Tom Jenkins is the Managing Director at Dynamics Consultants. As well as having a strong product knowledge, his strategic knowledge of industry and the business landscape helps him to provide thought leadership to a range of vertical sectors.
Integrating Microsoft Dynamics® CRM with Microsoft Dynamics® NAV
There are a number of tools that can be used to integrate Dynamics NAV with Dynamics CRM, some such as the Dynamics Connector will not cost you anything (other than time), others are more flexible but have an actual cost. Whichever solution you use, it should make use of the web services to ensure that it runs the native business logic and does not blindly add data to your system.
NAV has its own set of contacts (both Company and Person) and CRM functionality, and depending on your requirements, the Dynamics NAV CRM module could fit your requirements and has the advantage that it is already fully integrated with the ERP. However, Microsoft have put their eggs in the Dynamics CRM basket so I doubt the NAV CRM solution will evolve any further (except for partner add-on solutions), and may even disappear over time.
The Dynamics Connector as standard does not integrate NAV Company Contacts. The Connector seems to have been written from the perspective of a Dynamics CRM user adopting a Dynamics ERP solution rather than a Dynamics ERP user adopting the Dynamics CRM solution, and this kind of makes sense when you consider the normal flow of the process – Prospects and Sales all handled in the CRM solution, only getting passed on to NAV at the point of an order, at which time the integration is by way of an Account to a Customer and the Contact to a Contact – there is no allowance in the standard Dynamics Connector to allow for prospect information in Dynamics NAV.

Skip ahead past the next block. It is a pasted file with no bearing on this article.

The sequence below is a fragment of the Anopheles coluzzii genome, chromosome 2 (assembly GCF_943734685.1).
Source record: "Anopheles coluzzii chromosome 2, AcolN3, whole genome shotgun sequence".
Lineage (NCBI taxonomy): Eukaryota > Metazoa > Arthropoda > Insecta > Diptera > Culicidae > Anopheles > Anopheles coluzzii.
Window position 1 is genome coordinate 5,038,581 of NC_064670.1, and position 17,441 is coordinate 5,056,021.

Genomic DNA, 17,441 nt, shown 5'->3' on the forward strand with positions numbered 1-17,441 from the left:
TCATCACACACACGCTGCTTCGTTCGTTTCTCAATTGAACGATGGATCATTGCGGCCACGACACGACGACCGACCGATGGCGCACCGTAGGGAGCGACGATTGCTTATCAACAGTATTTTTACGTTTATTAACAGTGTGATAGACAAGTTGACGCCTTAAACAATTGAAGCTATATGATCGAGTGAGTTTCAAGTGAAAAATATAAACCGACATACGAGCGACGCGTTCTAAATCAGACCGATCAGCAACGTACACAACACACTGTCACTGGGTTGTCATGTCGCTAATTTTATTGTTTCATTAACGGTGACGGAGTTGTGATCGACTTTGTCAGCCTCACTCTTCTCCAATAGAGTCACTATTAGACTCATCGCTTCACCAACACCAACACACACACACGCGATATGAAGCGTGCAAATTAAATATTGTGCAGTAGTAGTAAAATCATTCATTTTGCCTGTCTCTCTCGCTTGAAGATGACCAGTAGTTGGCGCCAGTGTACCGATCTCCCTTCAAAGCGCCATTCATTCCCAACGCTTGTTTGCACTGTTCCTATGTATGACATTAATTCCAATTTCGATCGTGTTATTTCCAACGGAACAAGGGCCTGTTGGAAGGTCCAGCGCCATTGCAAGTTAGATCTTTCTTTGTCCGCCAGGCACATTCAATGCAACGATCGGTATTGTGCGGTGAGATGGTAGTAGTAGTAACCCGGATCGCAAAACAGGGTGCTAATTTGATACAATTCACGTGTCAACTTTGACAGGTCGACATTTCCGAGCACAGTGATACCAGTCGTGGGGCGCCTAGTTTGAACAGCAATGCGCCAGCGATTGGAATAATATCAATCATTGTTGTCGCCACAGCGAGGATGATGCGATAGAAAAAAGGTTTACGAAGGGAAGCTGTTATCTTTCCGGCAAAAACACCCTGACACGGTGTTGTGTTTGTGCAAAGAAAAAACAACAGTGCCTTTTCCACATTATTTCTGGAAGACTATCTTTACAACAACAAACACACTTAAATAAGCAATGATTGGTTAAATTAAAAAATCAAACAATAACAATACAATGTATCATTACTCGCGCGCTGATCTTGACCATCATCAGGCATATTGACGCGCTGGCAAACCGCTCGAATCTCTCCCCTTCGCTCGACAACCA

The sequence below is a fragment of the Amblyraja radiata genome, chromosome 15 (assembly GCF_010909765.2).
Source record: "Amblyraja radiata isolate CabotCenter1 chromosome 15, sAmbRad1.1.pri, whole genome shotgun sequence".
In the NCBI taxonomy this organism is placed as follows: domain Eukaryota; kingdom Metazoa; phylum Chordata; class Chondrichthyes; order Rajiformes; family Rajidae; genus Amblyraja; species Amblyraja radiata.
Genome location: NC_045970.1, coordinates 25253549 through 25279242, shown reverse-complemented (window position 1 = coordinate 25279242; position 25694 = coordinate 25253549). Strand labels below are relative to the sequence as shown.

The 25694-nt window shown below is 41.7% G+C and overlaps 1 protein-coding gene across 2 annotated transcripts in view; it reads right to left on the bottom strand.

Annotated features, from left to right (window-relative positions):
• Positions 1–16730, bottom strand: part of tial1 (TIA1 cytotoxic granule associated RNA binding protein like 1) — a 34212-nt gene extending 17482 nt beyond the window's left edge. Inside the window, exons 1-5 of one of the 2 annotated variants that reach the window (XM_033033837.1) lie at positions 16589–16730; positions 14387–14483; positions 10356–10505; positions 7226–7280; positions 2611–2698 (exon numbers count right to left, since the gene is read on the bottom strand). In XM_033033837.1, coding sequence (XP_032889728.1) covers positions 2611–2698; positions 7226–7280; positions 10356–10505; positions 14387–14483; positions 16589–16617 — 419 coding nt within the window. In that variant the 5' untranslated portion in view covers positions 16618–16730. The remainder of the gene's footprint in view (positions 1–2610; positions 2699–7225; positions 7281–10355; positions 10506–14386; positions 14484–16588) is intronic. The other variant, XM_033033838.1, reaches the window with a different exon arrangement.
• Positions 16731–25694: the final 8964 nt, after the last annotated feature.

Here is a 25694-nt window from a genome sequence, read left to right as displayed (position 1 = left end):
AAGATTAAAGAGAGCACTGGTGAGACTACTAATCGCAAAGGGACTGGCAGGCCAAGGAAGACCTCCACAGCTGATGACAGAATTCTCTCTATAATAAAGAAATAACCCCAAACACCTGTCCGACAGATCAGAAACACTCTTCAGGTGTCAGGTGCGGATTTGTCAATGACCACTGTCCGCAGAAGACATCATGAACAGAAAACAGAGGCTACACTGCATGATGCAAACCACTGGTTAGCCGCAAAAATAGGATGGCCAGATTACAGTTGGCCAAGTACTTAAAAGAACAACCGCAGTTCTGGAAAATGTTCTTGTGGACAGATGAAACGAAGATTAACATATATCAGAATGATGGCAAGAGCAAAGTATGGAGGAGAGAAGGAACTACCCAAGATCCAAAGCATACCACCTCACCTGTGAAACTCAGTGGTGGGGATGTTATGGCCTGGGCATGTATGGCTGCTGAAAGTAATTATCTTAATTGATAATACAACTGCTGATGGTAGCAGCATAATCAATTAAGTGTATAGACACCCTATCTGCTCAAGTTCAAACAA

This is a problem for customers with NAV who want to adopt Dynamics CRM, and it is more one of a mind-set issue than a technical one. Effectively, if you are adopting CRM, then the best thing to do is delete all your prospect information from NAV and import it into CRM. This makes most long time NAV users feel a bit uneasy, but if you are going to use Dynamics CRM then embrace it and prospect info in NAV is no longer required! If you don’t do this, then you can end up with a lot of orphaned contacts in your CRM with no account information.
There is an alternative, the connector can be configured to integrate prospect information with NAV, it requires an extra map in the connector and some changes to the Integration Management codeunit, but it works like a charm and handles changing a contact from a Company to a Person and vice versa. Some of the third party tools may already allow for this but it is worth questioning whether you really need the prospect info in NAV.
Perhaps the bigger challenge is the Service Management Integration. Again, NAV contains a Service Management area that overlaps the Dynamics CRM functionality. Whilst in Dynamics CRM, you can mark a particular customer as being under contract and mark an individual contract as being invoiced, Dynamics CRM does not track or handle the financial implications of this at all, nor does it handle particularly well the renewals aspect of contract management – all of this is best handled in NAV, this leads to the decision of where the best cut-off point is for integration, and again you may be asking do I need Dynamics CRM if this can be handled in NAV, already fully integrated – this decision is down to your exact requirements.
So, what is the first step you need to do when considering the integration between Dynamics NAV and Dynamics CRM? You may get a different answer depending on who you ask, but perhaps a good starting point is to make sure you actually need Dynamics CRM before you consider the complexities of integrating with it.
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